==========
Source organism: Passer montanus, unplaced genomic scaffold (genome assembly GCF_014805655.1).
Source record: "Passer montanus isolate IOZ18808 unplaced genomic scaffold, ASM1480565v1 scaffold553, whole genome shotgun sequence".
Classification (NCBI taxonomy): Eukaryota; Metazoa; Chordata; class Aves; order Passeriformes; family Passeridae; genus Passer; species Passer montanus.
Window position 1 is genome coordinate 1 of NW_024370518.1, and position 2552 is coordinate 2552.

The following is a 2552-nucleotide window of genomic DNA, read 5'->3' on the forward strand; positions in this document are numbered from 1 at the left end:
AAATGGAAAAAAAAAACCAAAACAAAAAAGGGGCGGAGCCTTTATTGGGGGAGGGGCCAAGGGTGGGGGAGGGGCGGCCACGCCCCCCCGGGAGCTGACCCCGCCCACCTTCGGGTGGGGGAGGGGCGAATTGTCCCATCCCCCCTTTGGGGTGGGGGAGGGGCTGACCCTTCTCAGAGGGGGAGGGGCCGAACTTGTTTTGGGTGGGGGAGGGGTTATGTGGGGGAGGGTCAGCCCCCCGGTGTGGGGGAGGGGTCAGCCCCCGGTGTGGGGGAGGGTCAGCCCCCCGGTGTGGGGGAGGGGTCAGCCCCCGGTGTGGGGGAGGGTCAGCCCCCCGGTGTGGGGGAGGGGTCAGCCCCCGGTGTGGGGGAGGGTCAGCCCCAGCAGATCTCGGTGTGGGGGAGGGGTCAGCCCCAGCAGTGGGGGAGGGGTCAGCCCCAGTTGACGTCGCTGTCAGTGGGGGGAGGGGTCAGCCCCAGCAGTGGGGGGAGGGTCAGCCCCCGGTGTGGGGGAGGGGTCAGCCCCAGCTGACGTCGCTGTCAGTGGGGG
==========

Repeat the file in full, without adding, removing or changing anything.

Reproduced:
Source organism: Passer montanus, unplaced genomic scaffold (genome assembly GCF_014805655.1).
Source record: "Passer montanus isolate IOZ18808 unplaced genomic scaffold, ASM1480565v1 scaffold553, whole genome shotgun sequence".
Classification (NCBI taxonomy): Eukaryota; Metazoa; Chordata; class Aves; order Passeriformes; family Passeridae; genus Passer; species Passer montanus.
Window position 1 is genome coordinate 1 of NW_024370518.1, and position 2552 is coordinate 2552.

The following is a 2552-nucleotide window of genomic DNA, read 5'->3' on the forward strand; positions in this document are numbered from 1 at the left end:
AAATGGAAAAAAAAAACCAAAACAAAAAAGGGGCGGAGCCTTTATTGGGGGAGGGGCCAAGGGTGGGGGAGGGGCGGCCACGCCCCCCCGGGAGCTGACCCCGCCCACCTTCGGGTGGGGGAGGGGCGAATTGTCCCATCCCCCCTTTGGGGTGGGGGAGGGGCTGACCCTTCTCAGAGGGGGAGGGGCCGAACTTGTTTTGGGTGGGGGAGGGGTTATGTGGGGGAGGGTCAGCCCCCCGGTGTGGGGGAGGGGTCAGCCCCCGGTGTGGGGGAGGGTCAGCCCCCCGGTGTGGGGGAGGGGTCAGCCCCCGGTGTGGGGGAGGGTCAGCCCCCCGGTGTGGGGGAGGGGTCAGCCCCCGGTGTGGGGGAGGGTCAGCCCCAGCAGATCTCGGTGTGGGGGAGGGGTCAGCCCCAGCAGTGGGGGAGGGGTCAGCCCCAGTTGACGTCGCTGTCAGTGGGGGGAGGGGTCAGCCCCAGCAGTGGGGGGAGGGTCAGCCCCCGGTGTGGGGGAGGGGTCAGCCCCAGCTGACGTCGCTGTCAGTGGGGG